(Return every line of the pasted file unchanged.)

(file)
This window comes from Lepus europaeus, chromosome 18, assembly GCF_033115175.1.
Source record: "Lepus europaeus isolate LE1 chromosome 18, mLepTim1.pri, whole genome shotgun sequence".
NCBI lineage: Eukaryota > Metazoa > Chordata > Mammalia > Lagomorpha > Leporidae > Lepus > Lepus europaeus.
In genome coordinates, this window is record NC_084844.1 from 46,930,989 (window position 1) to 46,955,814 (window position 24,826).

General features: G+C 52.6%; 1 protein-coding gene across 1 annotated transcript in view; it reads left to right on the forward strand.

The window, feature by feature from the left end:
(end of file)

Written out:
This window comes from Lepus europaeus, chromosome 18, assembly GCF_033115175.1.
Source record: "Lepus europaeus isolate LE1 chromosome 18, mLepTim1.pri, whole genome shotgun sequence".
NCBI lineage: Eukaryota > Metazoa > Chordata > Mammalia > Lagomorpha > Leporidae > Lepus > Lepus europaeus.
In genome coordinates, this window is record NC_084844.1 from 46,930,989 (window position 1) to 46,955,814 (window position 24,826).

General features: G+C 52.6%; 1 protein-coding gene across 1 annotated transcript in view; it reads left to right on the forward strand.

The window, feature by feature from the left end: